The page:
DS: What was the most difficult roadblock you faced when you tried to start your project?

JM: The most difficult roadblock I faced when I was starting Jacqueline’s Human Rights Corner’s was finding the right people to work with, especially with the building of our youth center in Rwanda. Because I live and go to school in U.S and I am not able to observe our project in Rwanda on the daily basis, it was crucial that I find trustworthy people to work with. There were some hurdles along the way, but we finally we got a good team together and the program is in a really good place today.


DS: What about when you were trying to grow your project?

JM: As we work to grow and expand Jacqueline’s Human Rights Corner, the biggest challenge is trying to balance the need for sustainability with the need for expansion, given the global and local need for our work. All of this of course requires financial resources and that also has not always been easy to obtain.


DS: What’s been the biggest lesson throughout the process?

JM: The biggest lesson for me through this process has been that behind every great success, there is a great team work. In as much as I am committed to genocide prevention, Jacqueline’s Human Rights Corner would not have enjoyed the many successes that it has had without the dedication and support of many individuals, young and old.


DS: What has surprised you the most about the journey that has taken you here today?

JM: What has surprised me often and at the same time inspired me is the knowledge that for the most part, when people have the opportunity to learn about an evil, they want to act. For people who have gone through genocide and experienced similar tragedies, the world can sometimes seem cold and indifferent to the pain that we have suffered. But because of the thousands of people who have embraced the work of Jacqueline’s Human Rights Corner, I have been nicely surprised and amazed at how many people have been inspired by my work and who have joined me in fighting for a better and genocide free world.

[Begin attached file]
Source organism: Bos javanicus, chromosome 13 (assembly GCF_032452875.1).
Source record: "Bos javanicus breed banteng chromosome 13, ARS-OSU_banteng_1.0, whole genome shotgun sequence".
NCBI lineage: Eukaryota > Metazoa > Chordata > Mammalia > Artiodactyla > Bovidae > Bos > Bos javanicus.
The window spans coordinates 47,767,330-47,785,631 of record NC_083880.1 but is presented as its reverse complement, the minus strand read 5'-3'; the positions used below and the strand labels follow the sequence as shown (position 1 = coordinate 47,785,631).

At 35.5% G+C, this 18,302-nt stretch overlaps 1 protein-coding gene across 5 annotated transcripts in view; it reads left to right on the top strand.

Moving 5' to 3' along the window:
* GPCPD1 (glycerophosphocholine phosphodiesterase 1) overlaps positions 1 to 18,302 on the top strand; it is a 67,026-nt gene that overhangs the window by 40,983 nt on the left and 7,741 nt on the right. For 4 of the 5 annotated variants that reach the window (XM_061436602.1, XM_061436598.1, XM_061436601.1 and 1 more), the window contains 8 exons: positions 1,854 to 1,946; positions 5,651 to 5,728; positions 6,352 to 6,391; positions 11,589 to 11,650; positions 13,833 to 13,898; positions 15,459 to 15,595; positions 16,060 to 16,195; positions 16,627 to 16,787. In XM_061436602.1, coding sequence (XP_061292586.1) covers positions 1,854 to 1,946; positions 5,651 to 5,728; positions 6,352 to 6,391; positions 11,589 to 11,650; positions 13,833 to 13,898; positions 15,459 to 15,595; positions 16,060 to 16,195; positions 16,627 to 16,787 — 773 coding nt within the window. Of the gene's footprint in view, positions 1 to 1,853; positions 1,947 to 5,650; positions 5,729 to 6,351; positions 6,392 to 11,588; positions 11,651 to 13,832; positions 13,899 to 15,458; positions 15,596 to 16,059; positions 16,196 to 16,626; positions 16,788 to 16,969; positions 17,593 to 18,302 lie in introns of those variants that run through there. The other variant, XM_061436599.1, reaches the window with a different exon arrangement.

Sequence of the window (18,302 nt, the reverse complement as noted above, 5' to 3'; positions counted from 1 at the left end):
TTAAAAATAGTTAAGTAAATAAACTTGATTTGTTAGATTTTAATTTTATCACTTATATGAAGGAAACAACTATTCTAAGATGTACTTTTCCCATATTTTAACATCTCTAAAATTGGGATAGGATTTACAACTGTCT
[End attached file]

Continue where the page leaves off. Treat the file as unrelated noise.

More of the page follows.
DS: What advice do you have for other kids who are having a tough time getting their ideas off the ground?

JM: Persevere, persevere, persevere. If you have a passion for something never stop talking about it. Start with your family, friends, and then extend your message to strangers. Seek to create a team for yourself, because at the end of the day, you cannot change the world all by yourself.


DS: If you could have done one thing differently based on what you know now, what would it be? Why?

JM: I would have started earlier. Whenever someone comes up with an idea for a program or project, it can sometimes take time to actually believe that you can implement it, and that you can make a positive difference in the world. But when the idea finally becomes a reality and you start seeing the impact of your work, you actually wonder why you did not start the initiative earlier. When I look at how much success Jacqueline’s Human Rights Corner has enjoyed I often wonder why I did not start it earlier, and how many additional people could have benefited from the programs by now.


DS: What’s next for your project?

JM: At present, Jacqueline’s Human Rights Corner is really at an exciting stage. After the many successes we have enjoyed in our genocide prevention education lectures and public forums, and in light of the recent completion of our youth center in Rwanda, we are now working toward sustainability and expansion. In the area of education, we are starting to look into the development of a genocide prevention curriculum for High School students which we hope can be used in many schools throughout the US. In our efforts to help Rwanda genocide survivors to rebuild their lives, we are looking to kick off the several income generating and educational programs that our newly completed youth center in Rwanda will start to offer in the coming weeks. Once the center is running and sustaining itself, and provided we have additional funding, we then hope to build more centers in Rwanda or to start other projects that will aid genocide survivors in their ongoing struggles to rebuild their lives.